A project by IICA and the Ministry of Energy and Non-Renewable Natural Resources of Ecuador allowed for consolidating this business undertaking in the field of bioeconomy, which will be operated by pine-nut producers in the province of Manabí.
Portoviejo, Ecuador, 8 July 2019 (IICA). Based on local knowledge, and through the incorporation of technology and valuable innovations in production processes, a new bio-business is processing pure pine-nut oil by-products to manufacture biocosmetics for commercial sale.
The D’Piñón brand manufactures soap, face creams, and hair products such as shampoo and conditioner, under the highest national and international technical standards.
As part of this initiative, facilitated by the Ministry of Energy and Non-Renewable Natural Resources of Ecuador and the Inter-American Institute for Cooperation on Agriculture (IICA), a production plant has been set up in the in the city of Portoviejo at the Experimental Station of the National Agricultural Research Institute (INIAP) of Ecuador.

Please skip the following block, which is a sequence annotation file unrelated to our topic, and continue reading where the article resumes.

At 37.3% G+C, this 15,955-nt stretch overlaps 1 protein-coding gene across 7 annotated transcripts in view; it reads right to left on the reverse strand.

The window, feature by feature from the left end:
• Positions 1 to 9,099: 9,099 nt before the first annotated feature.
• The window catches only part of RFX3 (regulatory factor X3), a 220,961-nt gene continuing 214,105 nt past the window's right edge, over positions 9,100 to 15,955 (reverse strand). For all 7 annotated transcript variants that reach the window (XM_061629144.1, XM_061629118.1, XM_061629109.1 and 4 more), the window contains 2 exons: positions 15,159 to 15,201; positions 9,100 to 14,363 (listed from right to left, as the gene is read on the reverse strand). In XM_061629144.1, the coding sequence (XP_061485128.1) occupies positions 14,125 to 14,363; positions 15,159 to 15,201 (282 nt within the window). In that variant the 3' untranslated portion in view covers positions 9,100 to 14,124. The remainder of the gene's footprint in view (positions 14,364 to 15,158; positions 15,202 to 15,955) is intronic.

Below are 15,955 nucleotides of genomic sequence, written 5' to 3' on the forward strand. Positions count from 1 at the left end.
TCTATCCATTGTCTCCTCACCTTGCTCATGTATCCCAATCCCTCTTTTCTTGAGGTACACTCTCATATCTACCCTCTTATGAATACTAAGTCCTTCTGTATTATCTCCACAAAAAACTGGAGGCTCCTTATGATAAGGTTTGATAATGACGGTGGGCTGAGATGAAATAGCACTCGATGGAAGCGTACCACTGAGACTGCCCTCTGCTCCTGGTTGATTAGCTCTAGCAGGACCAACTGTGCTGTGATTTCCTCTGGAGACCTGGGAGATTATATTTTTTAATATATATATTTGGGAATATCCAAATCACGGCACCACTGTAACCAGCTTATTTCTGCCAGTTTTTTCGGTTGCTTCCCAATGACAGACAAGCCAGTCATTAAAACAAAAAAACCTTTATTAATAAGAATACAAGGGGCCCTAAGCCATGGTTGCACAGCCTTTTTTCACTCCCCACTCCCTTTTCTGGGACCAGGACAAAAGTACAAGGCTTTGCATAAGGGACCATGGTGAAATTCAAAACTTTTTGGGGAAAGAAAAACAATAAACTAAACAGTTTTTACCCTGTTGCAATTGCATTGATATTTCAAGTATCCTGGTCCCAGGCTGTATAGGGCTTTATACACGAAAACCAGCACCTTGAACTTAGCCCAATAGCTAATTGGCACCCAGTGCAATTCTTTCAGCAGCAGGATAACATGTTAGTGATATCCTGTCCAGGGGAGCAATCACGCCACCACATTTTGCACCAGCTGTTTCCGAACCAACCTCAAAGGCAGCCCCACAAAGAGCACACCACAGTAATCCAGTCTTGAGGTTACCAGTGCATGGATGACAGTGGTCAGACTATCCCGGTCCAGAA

The plant, which was recently inaugurated, adds value to pure pine-nut oil by-products, and reduces waste generation to a minimum; this, in turn, lowers its impact on the environment. It is also an example of a bioeconomy and circular economy business model.
IICA has played a key role in solidifying the initiative. The Institute’s financial and direct technical cooperation allowed for developing prototypes for the cosmetics line as well as the graphic line that will be used to market the products.
Margarita Baquero, IICA Specialist in Ecuador, stated that the project has represented quite a challenge given the fact that the pine-nut value chain did not exist.
“The clean production of bio-fuel and the use of all of its by-products demonstrates that it is possible to generate a pollutant-free, responsible and sustainable industry,” remarked Baquero.
Once the project is completed, the plant will be transferred to Manabí’s Cooperative of Producers and Processors of Pine-Nut Living Fences (COOPROCERMA). Through specialized training sessions, the organization has learned how best to operate and manage the bio-business, through which it hopes to drive the economic revitalization of the Ecuadorian province of Manabí.
The bio-business represents the joint effort of more than 3,600 families in Manabí that grow pine-nut on living fences spanning 12,000 kilometers on rural land.
The project has allowed for generating marketing chains for the product, which, in turn, has generated greater income and better livelihoods for the local population.
Margarita Baquero, Agribusiness and Trade Specialist at the IICA Delegation in Ecuador